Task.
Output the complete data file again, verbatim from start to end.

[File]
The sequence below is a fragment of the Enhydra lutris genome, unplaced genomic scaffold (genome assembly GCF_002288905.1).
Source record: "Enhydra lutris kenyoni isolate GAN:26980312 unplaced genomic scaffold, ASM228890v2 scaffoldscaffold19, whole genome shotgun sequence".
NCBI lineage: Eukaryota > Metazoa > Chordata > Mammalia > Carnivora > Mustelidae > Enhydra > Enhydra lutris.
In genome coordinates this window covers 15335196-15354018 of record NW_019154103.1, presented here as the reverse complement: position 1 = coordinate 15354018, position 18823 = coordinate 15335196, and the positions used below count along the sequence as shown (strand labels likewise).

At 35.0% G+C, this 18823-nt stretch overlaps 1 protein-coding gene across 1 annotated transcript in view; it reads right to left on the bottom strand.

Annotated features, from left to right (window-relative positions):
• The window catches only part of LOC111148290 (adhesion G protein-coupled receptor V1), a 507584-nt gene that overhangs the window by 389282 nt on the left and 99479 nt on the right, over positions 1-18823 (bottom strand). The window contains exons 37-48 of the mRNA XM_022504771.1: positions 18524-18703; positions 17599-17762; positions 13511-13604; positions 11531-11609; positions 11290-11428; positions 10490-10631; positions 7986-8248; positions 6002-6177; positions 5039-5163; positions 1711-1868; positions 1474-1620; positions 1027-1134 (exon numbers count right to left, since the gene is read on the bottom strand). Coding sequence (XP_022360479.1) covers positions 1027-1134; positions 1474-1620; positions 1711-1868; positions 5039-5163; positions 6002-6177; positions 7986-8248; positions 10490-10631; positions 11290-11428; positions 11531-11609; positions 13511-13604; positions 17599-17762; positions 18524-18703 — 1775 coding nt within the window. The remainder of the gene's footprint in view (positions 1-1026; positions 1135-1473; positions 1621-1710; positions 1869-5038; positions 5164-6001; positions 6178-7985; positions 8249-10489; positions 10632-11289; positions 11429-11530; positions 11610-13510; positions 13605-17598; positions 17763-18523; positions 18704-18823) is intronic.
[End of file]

The sequence below is a fragment of the Enhydra lutris genome, unplaced genomic scaffold (genome assembly GCF_002288905.1).
Source record: "Enhydra lutris kenyoni isolate GAN:26980312 unplaced genomic scaffold, ASM228890v2 scaffoldscaffold19, whole genome shotgun sequence".
NCBI lineage: Eukaryota > Metazoa > Chordata > Mammalia > Carnivora > Mustelidae > Enhydra > Enhydra lutris.
In genome coordinates this window covers 15335196-15354018 of record NW_019154103.1, presented here as the reverse complement: position 1 = coordinate 15354018, position 18823 = coordinate 15335196, and the positions used below count along the sequence as shown (strand labels likewise).

At 35.0% G+C, this 18823-nt stretch overlaps 1 protein-coding gene across 1 annotated transcript in view; it reads right to left on the bottom strand.

Annotated features, from left to right (window-relative positions):
• The window catches only part of LOC111148290 (adhesion G protein-coupled receptor V1), a 507584-nt gene that overhangs the window by 389282 nt on the left and 99479 nt on the right, over positions 1-18823 (bottom strand). The window contains exons 37-48 of the mRNA XM_022504771.1: positions 18524-18703; positions 17599-17762; positions 13511-13604; positions 11531-11609; positions 11290-11428; positions 10490-10631; positions 7986-8248; positions 6002-6177; positions 5039-5163; positions 1711-1868; positions 1474-1620; positions 1027-1134 (exon numbers count right to left, since the gene is read on the bottom strand). Coding sequence (XP_022360479.1) covers positions 1027-1134; positions 1474-1620; positions 1711-1868; positions 5039-5163; positions 6002-6177; positions 7986-8248; positions 10490-10631; positions 11290-11428; positions 11531-11609; positions 13511-13604; positions 17599-17762; positions 18524-18703 — 1775 coding nt within the window. The remainder of the gene's footprint in view (positions 1-1026; positions 1135-1473; positions 1621-1710; positions 1869-5038; positions 5164-6001; positions 6178-7985; positions 8249-10489; positions 10632-11289; positions 11429-11530; positions 11610-13510; positions 13605-17598; positions 17763-18523; positions 18704-18823) is intronic.